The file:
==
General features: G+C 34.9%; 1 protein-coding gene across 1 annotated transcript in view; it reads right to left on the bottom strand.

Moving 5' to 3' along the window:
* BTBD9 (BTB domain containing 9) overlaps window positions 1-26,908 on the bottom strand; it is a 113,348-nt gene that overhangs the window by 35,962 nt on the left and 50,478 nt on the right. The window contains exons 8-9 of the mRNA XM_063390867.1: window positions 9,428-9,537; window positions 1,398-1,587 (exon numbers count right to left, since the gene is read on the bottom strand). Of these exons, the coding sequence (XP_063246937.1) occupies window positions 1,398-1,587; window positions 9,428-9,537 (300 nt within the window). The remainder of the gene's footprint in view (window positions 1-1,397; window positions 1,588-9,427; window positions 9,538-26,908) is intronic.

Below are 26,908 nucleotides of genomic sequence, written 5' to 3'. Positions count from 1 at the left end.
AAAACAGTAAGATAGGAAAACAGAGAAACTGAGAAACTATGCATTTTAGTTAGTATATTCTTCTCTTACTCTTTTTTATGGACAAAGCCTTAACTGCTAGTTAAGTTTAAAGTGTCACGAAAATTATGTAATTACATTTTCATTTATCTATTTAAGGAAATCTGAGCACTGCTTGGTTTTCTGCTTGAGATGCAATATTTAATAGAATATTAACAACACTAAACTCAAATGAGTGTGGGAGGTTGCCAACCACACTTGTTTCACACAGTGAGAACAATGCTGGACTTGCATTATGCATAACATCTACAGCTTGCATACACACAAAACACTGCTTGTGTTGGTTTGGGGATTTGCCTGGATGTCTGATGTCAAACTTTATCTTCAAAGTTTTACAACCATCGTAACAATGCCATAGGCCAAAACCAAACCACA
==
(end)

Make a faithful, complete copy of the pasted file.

General features: G+C 34.9%; 1 protein-coding gene across 1 annotated transcript in view; it reads right to left on the bottom strand.

Moving 5' to 3' along the window:
* BTBD9 (BTB domain containing 9) overlaps window positions 1-26,908 on the bottom strand; it is a 113,348-nt gene that overhangs the window by 35,962 nt on the left and 50,478 nt on the right. The window contains exons 8-9 of the mRNA XM_063390867.1: window positions 9,428-9,537; window positions 1,398-1,587 (exon numbers count right to left, since the gene is read on the bottom strand). Of these exons, the coding sequence (XP_063246937.1) occupies window positions 1,398-1,587; window positions 9,428-9,537 (300 nt within the window). The remainder of the gene's footprint in view (window positions 1-1,397; window positions 1,588-9,427; window positions 9,538-26,908) is intronic.

Below are 26,908 nucleotides of genomic sequence, written 5' to 3'. Positions count from 1 at the left end.
AAAACAGTAAGATAGGAAAACAGAGAAACTGAGAAACTATGCATTTTAGTTAGTATATTCTTCTCTTACTCTTTTTTATGGACAAAGCCTTAACTGCTAGTTAAGTTTAAAGTGTCACGAAAATTATGTAATTACATTTTCATTTATCTATTTAAGGAAATCTGAGCACTGCTTGGTTTTCTGCTTGAGATGCAATATTTAATAGAATATTAACAACACTAAACTCAAATGAGTGTGGGAGGTTGCCAACCACACTTGTTTCACACAGTGAGAACAATGCTGGACTTGCATTATGCATAACATCTACAGCTTGCATACACACAAAACACTGCTTGTGTTGGTTTGGGGATTTGCCTGGATGTCTGATGTCAAACTTTATCTTCAAAGTTTTACAACCATCGTAACAATGCCATAGGCCAAAACCAAACCACA